1 Timothy 2:1-15. Public worship. Direction as to intercessions for all men, since Christ is a ransom for all. The duties of men and women respectively in respect to public prayer. Woman‘s subjection; her sphere of duty.
therefore — taking up again the general subject of the Epistle in continuation (2 Timothy 2:1). “What I have therefore to say to thee by way of a charge (1 Timothy 1:3, 1 Timothy 1:18), is,” etc.
that, first of all be made — Alford takes it, “I exhort first of all to make.” “First of all,” doubtless, is to be connected with “I exhort”; what I begin with (for special reasons), is As the destruction of Jerusalem drew near, the Jews (including those at Ephesus) were seized with the dream of freedom from every yoke; and so virtually “‘blasphemed” (compare 1 Timothy 1:20) God‘s name by “speaking evil of dignities” (1 Timothy 6:1; 2 Peter 2:10; Judges 1:8). Hence Paul, in opposition, gives prominence to the injunction that prayer be made for all men, especially for magistrates and kings (Titus 3:1-3) [Olshausen]. Some professing Christians looked down on all not Christians, as doomed to perdition; but Paul says all men are to be prayed for, as Christ died for all (1 Timothy 2:4-6).
supplications — a term implying the suppliant‘s sense of need, and of his own insufficiency.
prayers — implying devotion.
intercessions — properly the coming near to God with childlike confidence, generally in behalf of another. The accumulation of terms implies prayer in its every form and aspect, according to all the relations implied in it.
For kings — an effectual confutation of the adversaries who accused the Christians of disaffection to the ruling powers (Acts 17:7; Romans 13:1-7).
all in authority — literally, “in eminence”; in stations of eminence. The “quiet” of Christians was often more dependent on subordinate rulers, than on the supreme king; hence, “all in authority” are to be prayed for.
that we may lead — that we may be blessed with such good government as to lead ; or rather, as Greek, “to pass” or “spend.” The prayers of Christians for the government bring down from heaven peace and order in a state.
quiet — not troubled from without.
peaceable — “tranquil”; not troubled from within [Olshausen]. “He is peaceable (Greek) who makes no disturbance; he is quiet (Greek) who is himself free from disturbance” [Tittmann].
in all godliness — “in all (possible requisite) piety” [Alford]. A distinct Greek word, 1 Timothy 2:10, expresses “godliness.”
honesty — Greek, “gravity” (Titus 2:2, Titus 2:7), “decorum,” or propriety of conduct. As “piety” is in relation to God, “gravity” is propriety of behavior among men. In the Old Testament the Jews were commanded to pray for their heathen rulers (Ezra 6:10; Jeremiah 29:7). The Jews, by Augustus‘ order, offered a lamb daily for the Roman emperor, till near the destruction of Jerusalem. The Jewish Zealots, instigated by Eleazar, caused this custom to cease [Josephus, Wars of the Jews, 2.17], whence the war originated, according to Josephus.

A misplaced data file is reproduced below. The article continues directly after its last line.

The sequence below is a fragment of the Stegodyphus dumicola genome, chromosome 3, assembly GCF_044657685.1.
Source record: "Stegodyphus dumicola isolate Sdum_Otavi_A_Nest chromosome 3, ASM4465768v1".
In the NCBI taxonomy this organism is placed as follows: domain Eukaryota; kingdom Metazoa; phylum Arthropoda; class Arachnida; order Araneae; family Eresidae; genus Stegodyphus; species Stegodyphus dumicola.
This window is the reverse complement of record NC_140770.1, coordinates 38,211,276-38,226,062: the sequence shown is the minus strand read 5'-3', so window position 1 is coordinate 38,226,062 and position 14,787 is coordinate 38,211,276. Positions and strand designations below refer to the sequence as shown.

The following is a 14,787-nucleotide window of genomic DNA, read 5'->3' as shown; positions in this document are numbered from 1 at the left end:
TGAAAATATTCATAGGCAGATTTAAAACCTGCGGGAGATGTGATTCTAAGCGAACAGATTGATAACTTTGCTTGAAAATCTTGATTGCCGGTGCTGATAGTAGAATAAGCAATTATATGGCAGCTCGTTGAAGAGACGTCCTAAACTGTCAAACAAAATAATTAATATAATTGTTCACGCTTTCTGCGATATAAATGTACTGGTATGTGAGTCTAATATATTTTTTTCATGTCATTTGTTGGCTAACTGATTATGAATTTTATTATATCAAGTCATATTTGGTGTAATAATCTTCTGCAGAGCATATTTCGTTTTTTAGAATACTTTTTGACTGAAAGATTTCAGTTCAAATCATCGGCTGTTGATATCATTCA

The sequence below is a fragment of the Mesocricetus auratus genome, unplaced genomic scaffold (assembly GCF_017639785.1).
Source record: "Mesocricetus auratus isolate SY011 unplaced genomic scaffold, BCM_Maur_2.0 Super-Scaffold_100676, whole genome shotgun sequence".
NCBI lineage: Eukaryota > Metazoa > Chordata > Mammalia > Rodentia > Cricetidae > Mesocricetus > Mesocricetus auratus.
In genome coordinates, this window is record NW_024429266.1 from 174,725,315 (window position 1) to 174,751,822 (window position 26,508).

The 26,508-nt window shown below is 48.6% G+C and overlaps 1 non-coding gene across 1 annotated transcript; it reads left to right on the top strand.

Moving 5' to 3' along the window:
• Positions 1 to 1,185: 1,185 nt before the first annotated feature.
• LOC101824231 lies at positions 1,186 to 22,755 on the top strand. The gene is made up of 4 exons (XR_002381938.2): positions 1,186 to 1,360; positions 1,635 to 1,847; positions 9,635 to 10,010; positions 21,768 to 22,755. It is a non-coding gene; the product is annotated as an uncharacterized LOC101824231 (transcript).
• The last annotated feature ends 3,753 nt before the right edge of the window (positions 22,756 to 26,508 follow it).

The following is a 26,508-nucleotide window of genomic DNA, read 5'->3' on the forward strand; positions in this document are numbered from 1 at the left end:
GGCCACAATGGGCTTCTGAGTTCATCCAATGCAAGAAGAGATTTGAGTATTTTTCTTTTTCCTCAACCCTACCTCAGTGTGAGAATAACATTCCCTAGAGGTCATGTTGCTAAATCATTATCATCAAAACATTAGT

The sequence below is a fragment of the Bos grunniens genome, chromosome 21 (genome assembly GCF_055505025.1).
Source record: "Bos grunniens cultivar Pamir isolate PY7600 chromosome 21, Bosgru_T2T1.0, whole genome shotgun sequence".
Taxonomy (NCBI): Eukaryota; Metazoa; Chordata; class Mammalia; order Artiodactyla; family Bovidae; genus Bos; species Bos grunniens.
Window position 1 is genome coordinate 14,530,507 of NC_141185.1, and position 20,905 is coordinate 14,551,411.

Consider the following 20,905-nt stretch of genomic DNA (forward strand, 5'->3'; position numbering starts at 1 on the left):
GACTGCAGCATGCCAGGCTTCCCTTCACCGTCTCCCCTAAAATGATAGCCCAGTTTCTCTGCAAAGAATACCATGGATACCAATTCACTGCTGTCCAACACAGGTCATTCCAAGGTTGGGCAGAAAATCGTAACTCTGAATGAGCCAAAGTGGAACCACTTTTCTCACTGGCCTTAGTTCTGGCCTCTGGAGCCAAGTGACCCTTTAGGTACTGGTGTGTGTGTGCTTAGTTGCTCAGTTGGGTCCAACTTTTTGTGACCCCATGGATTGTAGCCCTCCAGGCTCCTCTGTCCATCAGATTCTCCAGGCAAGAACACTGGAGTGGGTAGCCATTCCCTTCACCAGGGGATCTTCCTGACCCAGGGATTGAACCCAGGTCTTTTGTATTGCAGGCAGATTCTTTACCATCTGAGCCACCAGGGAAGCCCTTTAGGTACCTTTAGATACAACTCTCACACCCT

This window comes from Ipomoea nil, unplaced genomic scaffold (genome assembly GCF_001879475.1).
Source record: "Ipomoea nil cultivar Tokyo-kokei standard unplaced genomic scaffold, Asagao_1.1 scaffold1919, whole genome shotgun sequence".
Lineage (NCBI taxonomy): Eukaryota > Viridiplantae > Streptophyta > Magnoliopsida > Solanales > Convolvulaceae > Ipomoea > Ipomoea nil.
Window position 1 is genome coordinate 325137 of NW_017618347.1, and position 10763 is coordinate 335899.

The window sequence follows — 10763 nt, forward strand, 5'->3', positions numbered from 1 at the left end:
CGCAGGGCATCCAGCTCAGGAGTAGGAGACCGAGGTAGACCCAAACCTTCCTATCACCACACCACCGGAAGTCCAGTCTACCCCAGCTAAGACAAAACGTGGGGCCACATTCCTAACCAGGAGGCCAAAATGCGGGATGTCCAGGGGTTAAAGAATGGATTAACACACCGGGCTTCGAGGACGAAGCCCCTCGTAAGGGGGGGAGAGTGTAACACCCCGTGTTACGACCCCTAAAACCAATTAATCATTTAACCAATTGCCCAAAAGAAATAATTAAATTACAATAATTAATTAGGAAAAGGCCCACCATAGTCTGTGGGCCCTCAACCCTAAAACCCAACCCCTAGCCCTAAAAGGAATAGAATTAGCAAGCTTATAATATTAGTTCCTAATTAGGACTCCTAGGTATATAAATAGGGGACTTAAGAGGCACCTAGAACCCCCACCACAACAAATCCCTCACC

this — praying for all men.
in the sight of God — not merely before men, as if it were their favor that we sought (2 Corinthians 8:21).
our Saviour — a title appropriate to the matter in hand. He who is “our Savior” is willing that all should be saved (1 Timothy 2:4; Romans 5:18); therefore we should meet the will of God in behalf of others, by praying for the salvation of all men. More would be converted if we would pray more. He has actually saved us who believe, being “our Savior.” He is willing that all should be saved, even those who do not as yet believe, if they will believe (compare 1 Timothy 4:10; Titus 2:11).
“Imitate God.” Since He wishes that all should be saved, do you also wish it; and if you wish it, pray for it. For prayer is the instrument of effecting such things [Chrysostom]. Paul does not say, “He wishes to save all”; for then he would have saved all in matter of fact; but “will have all men to be saved,” implies the possibility of man‘s accepting it (through God‘s prevenient grace) or rejecting it (through man‘s own perversity). Our prayers ought to include all, as God‘s grace included all.
to come — They are not forced.
unto the knowledge — Greek, “the full knowledge” or “recognition” (See on 1 Corinthians 13:12; Philemon 1:9).
the truth — the saving truth as it is in, and by, Jesus (John 17:3, John 17:17).